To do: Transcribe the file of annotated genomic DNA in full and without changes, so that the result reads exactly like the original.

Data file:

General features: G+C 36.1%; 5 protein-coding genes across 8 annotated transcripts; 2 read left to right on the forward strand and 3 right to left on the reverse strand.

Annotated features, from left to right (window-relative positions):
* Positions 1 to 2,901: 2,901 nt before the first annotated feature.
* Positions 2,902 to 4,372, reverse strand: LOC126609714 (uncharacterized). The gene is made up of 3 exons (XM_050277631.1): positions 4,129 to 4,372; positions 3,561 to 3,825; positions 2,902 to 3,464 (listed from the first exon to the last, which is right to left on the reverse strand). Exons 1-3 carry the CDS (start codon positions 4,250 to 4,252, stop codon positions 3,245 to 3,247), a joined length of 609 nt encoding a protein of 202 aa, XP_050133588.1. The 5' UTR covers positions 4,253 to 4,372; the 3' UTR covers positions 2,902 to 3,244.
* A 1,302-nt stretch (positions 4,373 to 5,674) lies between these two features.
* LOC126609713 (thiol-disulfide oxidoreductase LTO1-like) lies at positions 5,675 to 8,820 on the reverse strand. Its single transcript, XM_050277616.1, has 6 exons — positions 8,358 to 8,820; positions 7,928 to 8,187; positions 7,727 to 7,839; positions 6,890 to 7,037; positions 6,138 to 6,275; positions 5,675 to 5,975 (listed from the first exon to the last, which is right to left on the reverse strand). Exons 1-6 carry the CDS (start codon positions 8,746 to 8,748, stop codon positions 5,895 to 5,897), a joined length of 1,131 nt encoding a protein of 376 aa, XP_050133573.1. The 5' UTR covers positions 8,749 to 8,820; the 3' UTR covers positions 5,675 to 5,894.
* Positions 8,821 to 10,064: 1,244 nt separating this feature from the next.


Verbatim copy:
General features: G+C 36.1%; 5 protein-coding genes across 8 annotated transcripts; 2 read left to right on the forward strand and 3 right to left on the reverse strand.

Annotated features, from left to right (window-relative positions):
* Positions 1 to 2,901: 2,901 nt before the first annotated feature.
* Positions 2,902 to 4,372, reverse strand: LOC126609714 (uncharacterized). The gene is made up of 3 exons (XM_050277631.1): positions 4,129 to 4,372; positions 3,561 to 3,825; positions 2,902 to 3,464 (listed from the first exon to the last, which is right to left on the reverse strand). Exons 1-3 carry the CDS (start codon positions 4,250 to 4,252, stop codon positions 3,245 to 3,247), a joined length of 609 nt encoding a protein of 202 aa, XP_050133588.1. The 5' UTR covers positions 4,253 to 4,372; the 3' UTR covers positions 2,902 to 3,244.
* A 1,302-nt stretch (positions 4,373 to 5,674) lies between these two features.
* LOC126609713 (thiol-disulfide oxidoreductase LTO1-like) lies at positions 5,675 to 8,820 on the reverse strand. Its single transcript, XM_050277616.1, has 6 exons — positions 8,358 to 8,820; positions 7,928 to 8,187; positions 7,727 to 7,839; positions 6,890 to 7,037; positions 6,138 to 6,275; positions 5,675 to 5,975 (listed from the first exon to the last, which is right to left on the reverse strand). Exons 1-6 carry the CDS (start codon positions 8,746 to 8,748, stop codon positions 5,895 to 5,897), a joined length of 1,131 nt encoding a protein of 376 aa, XP_050133573.1. The 5' UTR covers positions 8,749 to 8,820; the 3' UTR covers positions 5,675 to 5,894.
* Positions 8,821 to 10,064: 1,244 nt separating this feature from the next.